Draft hype comes and goes, and it’s come right into the lap of Nebraska’s Cam Taylor-Britt. This former three-star corner was a productive three-year contributor at Nebraska and a name that has gotten hot just roughly a week out from draft day. Taylor-Britt brings an alpha mentality onto the field every game. This was shown especially in 2021 when his confidence was sky-high. Playing in the Big 10, Taylor-Britt also got some big-time opportunities, facing off with Ohio State’s Chris Olave and Garrett Wilson. Will this experience against the best translate to the NFL? Let’s find out.
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Name: Cam Taylor-Britt
Jersey: No. 5
Weight: 195 lbs
Games Watched: Oklahoma (2021), Minnesota (2021), Ohio State (2020)
Major Injury History: None
Man Coverage (10.25/15)
Taylor-Britt is incredibly inconsistent in man coverage. Early on in the film, you see that he does a nice job of stopping on curls, but the rest can be rough. When going deep, Taylor-Britt can get put back on his heels, allowing the receiver to dust right by him. The route mirroring has flashed at times and has been bad in other scenarios. While this did improve from 2020 to 2021, he still got beat his fair share of times in both years. More consistency is the first step towards becoming a better man corner for Taylor-Britt.
Zone Coverage (12.25/15)
Nebraska enlisted Taylor-Britt in a ton of zone coverage schemes, and he succeeded well in most cases. He seems to understand where others should be at all times and does a nice job of getting to his spot early in the rep. Even for someone listed at 5-foot-10, Taylor-Britt looks much longer on the film and can disturb quarterbacks in the passing lanes. Negatives come when Taylor-Britt gets out of position and can’t recover, though this is on rare occasions.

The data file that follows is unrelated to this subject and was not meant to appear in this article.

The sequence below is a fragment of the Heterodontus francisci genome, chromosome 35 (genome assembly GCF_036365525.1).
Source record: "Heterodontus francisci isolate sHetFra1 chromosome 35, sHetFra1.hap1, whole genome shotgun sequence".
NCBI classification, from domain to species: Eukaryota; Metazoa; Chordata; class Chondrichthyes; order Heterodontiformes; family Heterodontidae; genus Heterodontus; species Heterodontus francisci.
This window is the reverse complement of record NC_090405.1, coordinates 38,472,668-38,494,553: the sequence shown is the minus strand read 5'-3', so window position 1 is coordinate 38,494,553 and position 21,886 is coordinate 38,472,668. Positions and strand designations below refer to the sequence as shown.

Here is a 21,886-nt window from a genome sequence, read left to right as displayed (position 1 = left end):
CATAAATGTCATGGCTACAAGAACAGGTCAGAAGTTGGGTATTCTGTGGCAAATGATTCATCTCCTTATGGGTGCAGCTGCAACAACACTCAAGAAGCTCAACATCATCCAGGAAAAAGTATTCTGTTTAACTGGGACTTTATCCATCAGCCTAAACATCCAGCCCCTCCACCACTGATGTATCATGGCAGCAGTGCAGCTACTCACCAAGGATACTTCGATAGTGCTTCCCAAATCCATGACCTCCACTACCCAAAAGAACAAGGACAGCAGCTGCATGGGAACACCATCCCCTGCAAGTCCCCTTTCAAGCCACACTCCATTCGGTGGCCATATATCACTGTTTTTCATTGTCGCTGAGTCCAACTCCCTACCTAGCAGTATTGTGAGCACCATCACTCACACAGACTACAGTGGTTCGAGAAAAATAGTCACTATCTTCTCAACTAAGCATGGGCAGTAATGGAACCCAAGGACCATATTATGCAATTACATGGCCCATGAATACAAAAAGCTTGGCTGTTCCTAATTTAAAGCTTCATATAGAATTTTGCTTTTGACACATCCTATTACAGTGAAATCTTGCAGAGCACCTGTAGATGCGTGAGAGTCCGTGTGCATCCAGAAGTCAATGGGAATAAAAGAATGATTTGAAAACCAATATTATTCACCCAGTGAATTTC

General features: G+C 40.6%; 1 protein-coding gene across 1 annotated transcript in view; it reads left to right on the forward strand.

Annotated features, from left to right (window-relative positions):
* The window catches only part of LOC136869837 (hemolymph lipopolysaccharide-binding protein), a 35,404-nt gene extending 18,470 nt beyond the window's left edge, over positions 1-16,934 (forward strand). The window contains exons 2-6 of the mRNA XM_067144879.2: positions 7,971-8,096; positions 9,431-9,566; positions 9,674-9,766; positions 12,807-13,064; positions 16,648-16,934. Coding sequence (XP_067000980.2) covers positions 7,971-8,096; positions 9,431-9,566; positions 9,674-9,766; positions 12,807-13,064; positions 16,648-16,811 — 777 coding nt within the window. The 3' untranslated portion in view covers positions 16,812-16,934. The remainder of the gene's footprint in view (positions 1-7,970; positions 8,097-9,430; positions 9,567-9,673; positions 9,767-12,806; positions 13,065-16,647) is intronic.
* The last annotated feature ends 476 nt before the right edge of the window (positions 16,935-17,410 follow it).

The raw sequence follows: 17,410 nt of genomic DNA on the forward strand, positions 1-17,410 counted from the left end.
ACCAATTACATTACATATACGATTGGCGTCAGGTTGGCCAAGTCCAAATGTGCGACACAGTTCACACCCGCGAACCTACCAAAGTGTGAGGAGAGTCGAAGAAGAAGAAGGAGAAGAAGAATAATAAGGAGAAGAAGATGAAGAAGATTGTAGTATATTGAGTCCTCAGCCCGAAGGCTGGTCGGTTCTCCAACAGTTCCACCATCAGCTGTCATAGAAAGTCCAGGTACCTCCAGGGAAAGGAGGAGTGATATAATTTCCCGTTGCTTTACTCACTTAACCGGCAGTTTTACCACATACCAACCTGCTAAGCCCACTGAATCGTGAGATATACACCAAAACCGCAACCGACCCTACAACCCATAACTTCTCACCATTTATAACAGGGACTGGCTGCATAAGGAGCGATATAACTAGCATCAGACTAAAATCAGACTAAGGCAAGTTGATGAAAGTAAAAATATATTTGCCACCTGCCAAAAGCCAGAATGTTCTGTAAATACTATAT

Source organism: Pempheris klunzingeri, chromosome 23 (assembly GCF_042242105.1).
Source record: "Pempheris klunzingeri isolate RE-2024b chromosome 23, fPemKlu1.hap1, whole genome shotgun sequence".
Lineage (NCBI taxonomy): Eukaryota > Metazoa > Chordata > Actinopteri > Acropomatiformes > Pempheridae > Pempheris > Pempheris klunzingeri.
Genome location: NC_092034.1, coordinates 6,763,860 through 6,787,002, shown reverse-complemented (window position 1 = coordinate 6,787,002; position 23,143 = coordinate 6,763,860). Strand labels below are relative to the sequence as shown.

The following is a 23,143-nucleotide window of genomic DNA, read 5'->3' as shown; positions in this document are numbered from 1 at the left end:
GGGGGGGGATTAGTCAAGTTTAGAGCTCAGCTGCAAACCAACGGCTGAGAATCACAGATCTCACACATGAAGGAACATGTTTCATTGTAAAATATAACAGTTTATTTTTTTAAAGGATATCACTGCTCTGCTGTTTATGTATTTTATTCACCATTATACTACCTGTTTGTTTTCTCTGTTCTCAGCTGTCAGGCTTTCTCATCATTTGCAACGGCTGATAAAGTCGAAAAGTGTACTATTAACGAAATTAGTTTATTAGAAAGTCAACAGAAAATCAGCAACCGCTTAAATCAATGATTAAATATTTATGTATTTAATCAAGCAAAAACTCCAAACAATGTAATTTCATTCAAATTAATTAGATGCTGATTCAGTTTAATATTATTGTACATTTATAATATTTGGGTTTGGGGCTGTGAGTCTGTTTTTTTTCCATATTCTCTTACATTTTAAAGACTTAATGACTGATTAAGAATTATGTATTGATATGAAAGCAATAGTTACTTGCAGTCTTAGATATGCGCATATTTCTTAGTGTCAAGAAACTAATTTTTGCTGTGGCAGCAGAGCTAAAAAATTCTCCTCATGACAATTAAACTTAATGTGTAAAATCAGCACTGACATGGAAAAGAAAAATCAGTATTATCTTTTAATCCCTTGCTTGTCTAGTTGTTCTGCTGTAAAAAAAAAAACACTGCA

Instincts are one of the many traits that Taylor-Britt needs to work on. From a scheme sense, Taylor-Britt bit hard on a clear play fake against Oklahoma that resulted in a goal line touchdown. The big issue is that Taylor-Britt needs to commit to the ball quicker. He’s better at doing this in zone rather than man, but it’s still something that has cost the Nebraska product quite a bit as he’s constantly a half-second late.
Ball Skills (7/10)
The ability to break on the ball plays a huge part in ball skills, and as we just mentioned, Taylor-Britt doesn’t really have this ability. Because of this, there’s not much production. Taylor-Britt had a pretty promising start to his career, with three interceptions in his sophomore season. In 2020 he had two, but in 2021 he only had one. This regression is a little concerning, but we still need to take into account that interceptions can be situational matters. Taylor-Britt does know how to knock a ball out when he can get to the receiver. He had 11 pass breakups in 2021, ranking 20th in the nation.
Taylor-Britt almost never had to put a full press on a receiver. Nebraska’s scheme was based on off-man coverage and zone. When he was up in the receiver’s face, it was rare that Taylor-Britt attempted to jam them. The points come from the physicality side. As we mentioned in the intro, Taylor-Britt is a very scrappy player who can dominate at the point of catch if he’s not a step behind (though he usually is).